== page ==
We did some interactive writing for our bracket board to name our project and I started thinking about the theme for the book collection; compelling characters.  I kept wrestling with this today and visited to think more about the word compelling.

compelling - having a powerful and irresistible effect; requiring acute admiration, attention, or respect

My day shifted to home life and I stopped at our local library to pick up my reserves of March Book Madness books.  My favorite head librarian Mr. George was there and I asked him if he knew about March Book Madness.  He had a moment and he hopped on his computer and we began looking at the brackets and he was sharing his thoughts on different books but overall he really loved the ones pulled for picture books.  He was really excited about the project overall.

So, I asked him for advice.  How would you explain compelling characters to second graders.  I shared I was worried how to help to my students think beyond liking the book.  He gave me brilliant advice and I thought I would pass it along.

Ask your students to pretend they are the character.  
How do you feel about what happened?

I can't wait to have great discussions with my students and participate in March Book Madness.  My kids love the slogan - Books Always Win!  Game on, friends.

Saturday, February 10, 2018

Nonfiction Poetry is My #nf10for10 for 2018!

The idea of nonfiction information in a poetic form that keeps showing up in my shopping cart or library stacks.  I think it's intriguing to see how factual information is shared through poetry.  Sometimes the information is observational and sometimes it's filled with scientific vocabulary in small bursts that makes the reader stop and think.  Creating room to ponder and wonder more.  Thank you for joining us today by sharing or reading posts related to nonfiction literature.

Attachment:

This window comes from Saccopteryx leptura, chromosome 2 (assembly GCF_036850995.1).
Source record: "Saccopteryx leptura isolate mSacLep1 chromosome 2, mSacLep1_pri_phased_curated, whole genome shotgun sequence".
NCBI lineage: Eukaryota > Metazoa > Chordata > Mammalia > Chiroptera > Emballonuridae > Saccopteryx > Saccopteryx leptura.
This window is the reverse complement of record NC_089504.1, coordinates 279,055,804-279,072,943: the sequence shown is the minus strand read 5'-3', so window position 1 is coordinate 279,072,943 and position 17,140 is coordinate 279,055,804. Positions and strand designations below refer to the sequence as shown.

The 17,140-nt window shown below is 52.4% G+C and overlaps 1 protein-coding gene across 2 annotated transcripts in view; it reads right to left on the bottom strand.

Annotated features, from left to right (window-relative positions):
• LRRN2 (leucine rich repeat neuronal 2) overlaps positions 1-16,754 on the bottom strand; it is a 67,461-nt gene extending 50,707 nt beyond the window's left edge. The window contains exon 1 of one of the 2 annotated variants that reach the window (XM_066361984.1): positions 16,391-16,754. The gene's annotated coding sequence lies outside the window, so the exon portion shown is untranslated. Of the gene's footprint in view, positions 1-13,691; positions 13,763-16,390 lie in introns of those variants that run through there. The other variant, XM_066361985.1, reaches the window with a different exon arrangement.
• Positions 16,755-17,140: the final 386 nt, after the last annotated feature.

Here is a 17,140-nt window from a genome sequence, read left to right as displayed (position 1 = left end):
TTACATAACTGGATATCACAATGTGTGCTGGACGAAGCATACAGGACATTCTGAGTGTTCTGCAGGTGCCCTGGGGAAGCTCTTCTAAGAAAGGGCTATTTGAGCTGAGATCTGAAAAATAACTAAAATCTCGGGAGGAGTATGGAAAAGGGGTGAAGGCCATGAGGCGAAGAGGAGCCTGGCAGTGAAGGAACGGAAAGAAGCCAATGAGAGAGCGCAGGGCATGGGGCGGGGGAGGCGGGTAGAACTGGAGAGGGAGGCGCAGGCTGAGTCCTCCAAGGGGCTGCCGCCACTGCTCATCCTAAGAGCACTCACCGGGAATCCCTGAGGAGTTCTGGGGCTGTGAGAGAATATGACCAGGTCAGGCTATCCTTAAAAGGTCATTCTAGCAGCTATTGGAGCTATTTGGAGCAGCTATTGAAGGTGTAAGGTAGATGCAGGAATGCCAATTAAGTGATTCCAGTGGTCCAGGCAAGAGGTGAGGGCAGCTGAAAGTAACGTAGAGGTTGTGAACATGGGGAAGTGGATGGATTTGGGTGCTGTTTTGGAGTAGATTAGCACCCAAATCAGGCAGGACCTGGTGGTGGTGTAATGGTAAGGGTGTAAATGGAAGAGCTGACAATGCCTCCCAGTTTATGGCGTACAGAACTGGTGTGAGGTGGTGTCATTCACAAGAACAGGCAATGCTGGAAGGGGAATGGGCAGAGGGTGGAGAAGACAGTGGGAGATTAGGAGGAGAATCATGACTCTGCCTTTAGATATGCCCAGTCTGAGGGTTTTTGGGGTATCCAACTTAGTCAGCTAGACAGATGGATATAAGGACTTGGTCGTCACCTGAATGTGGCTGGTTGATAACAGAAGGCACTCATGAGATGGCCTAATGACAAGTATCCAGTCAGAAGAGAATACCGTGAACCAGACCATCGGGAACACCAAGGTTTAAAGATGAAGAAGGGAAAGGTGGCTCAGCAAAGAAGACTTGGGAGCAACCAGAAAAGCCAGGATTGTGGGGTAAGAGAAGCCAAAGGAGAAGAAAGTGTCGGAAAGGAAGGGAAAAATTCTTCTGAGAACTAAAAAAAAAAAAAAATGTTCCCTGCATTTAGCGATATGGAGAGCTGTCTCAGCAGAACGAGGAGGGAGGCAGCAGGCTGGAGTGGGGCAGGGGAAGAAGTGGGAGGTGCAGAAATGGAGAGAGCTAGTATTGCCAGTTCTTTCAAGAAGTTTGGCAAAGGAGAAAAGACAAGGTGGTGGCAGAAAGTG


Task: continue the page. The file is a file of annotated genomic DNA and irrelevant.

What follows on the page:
Earth Verse Haiku from the Ground Up
author Sally M Walker
illustrator William Grill

I feel blessed to have this preview copy and shared a lot about it yesterday in detail for Poetry Friday.

What in the Wild?  Mysteries of Nature Concealed...and Revealed
author David M Schwartz and Yael Schy
photographs by Dwight Kuhn

poems written as clues
three page spread with the middle being a full page photo confirms your guess
traditional nonfiction text on the third page

lizards, frogs, and polliwogs
author Douglas Florian
paintings by Douglas Florian

poems that describe physical characteristics
tells about actions and movements
fun with word layout

I'm going to sneak in some more by Douglas Florian.  He was my first nonfiction poet years and I always found his books a way to connect animal lovers and boys to poetry.

Now You See Them Now You Don't Poems About Creatures that Hide
Author David Harrison
Illustrated by Giles Laroche

poems about animals that hide
you have to find them in illustrations
how they can be hidden shared via poetry

comets, stars, the moon, and mars
Author Douglas Florian
paintings by Douglas Florian

the art in this text is beautiful
lots of factual information 
planet features beautifully shared

Woodpecker Wham!
Author April Pulley Sayre
Illustrations Steve Jenkins

various woodpeckers are illustrated
all the poems teach about woodpeckers
poems are short, good for early readers

A Place to Start a Family Poems About Creatures That Build
Author David L Harrison
Illustrated by Giles Laroche

love the collage illustrations
learn about the importance of nest building
why nests are built